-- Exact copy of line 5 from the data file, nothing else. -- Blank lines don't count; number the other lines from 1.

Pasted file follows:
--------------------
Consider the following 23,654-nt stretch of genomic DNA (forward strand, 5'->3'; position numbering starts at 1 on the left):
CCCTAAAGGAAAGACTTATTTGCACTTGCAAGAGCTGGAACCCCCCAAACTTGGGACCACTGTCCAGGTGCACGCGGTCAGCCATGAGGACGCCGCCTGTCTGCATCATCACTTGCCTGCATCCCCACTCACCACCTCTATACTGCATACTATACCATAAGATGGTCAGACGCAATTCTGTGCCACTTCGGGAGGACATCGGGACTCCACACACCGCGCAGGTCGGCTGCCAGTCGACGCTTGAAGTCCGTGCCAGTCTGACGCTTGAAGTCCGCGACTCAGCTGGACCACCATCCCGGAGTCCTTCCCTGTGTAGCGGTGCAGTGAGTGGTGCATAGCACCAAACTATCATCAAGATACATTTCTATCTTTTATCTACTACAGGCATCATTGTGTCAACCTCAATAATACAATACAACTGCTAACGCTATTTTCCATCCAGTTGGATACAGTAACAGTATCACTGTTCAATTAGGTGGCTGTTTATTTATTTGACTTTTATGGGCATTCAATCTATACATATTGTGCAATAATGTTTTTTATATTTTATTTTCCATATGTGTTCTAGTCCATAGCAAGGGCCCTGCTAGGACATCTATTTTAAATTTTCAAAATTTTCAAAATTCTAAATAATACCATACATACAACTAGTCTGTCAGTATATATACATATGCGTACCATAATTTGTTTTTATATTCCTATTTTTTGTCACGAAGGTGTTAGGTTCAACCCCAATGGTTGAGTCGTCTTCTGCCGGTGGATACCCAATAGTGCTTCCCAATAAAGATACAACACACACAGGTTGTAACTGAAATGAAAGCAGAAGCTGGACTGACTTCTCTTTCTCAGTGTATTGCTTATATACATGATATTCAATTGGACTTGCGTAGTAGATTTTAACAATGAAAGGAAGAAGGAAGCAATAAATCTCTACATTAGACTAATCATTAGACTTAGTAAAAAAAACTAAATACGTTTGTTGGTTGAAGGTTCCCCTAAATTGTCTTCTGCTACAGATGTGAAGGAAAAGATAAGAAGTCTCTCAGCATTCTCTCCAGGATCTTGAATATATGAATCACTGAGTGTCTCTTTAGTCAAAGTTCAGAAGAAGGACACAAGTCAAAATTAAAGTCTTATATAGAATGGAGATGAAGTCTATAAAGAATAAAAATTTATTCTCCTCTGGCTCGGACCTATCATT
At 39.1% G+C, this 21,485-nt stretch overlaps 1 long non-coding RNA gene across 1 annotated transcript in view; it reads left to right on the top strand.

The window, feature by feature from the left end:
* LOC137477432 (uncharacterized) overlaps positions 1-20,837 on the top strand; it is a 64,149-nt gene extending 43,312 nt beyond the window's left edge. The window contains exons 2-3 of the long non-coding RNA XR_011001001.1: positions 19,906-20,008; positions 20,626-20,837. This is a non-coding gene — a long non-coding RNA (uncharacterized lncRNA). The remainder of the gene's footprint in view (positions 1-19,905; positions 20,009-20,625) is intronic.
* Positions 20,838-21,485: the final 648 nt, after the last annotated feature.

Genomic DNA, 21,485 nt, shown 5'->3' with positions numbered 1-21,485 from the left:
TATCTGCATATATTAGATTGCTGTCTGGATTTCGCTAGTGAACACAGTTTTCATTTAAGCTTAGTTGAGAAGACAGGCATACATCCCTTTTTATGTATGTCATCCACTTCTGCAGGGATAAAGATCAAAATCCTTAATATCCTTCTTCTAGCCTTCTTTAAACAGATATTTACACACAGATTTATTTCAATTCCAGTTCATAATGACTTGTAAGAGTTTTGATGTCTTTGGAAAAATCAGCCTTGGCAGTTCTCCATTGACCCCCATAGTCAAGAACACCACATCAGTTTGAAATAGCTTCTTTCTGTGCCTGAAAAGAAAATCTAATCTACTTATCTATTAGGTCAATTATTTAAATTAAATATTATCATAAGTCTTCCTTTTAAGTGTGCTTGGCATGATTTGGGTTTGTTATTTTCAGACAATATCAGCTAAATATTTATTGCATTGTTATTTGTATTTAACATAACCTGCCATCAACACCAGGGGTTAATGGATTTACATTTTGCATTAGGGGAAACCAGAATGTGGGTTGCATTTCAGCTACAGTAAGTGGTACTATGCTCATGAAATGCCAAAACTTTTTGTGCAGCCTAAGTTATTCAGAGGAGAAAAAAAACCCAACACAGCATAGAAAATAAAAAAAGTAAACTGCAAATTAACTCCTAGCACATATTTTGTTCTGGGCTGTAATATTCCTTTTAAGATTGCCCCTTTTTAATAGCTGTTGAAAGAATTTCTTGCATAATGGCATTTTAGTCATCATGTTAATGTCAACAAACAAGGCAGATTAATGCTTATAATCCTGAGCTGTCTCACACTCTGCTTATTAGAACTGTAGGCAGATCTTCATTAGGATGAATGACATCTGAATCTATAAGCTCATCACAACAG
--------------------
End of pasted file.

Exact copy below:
* LOC137477432 (uncharacterized) overlaps positions 1-20,837 on the top strand; it is a 64,149-nt gene extending 43,312 nt beyond the window's left edge. The window contains exons 2-3 of the long non-coding RNA XR_011001001.1: positions 19,906-20,008; positions 20,626-20,837. This is a non-coding gene — a long non-coding RNA (uncharacterized lncRNA). The remainder of the gene's footprint in view (positions 1-19,905; positions 20,009-20,625) is intronic.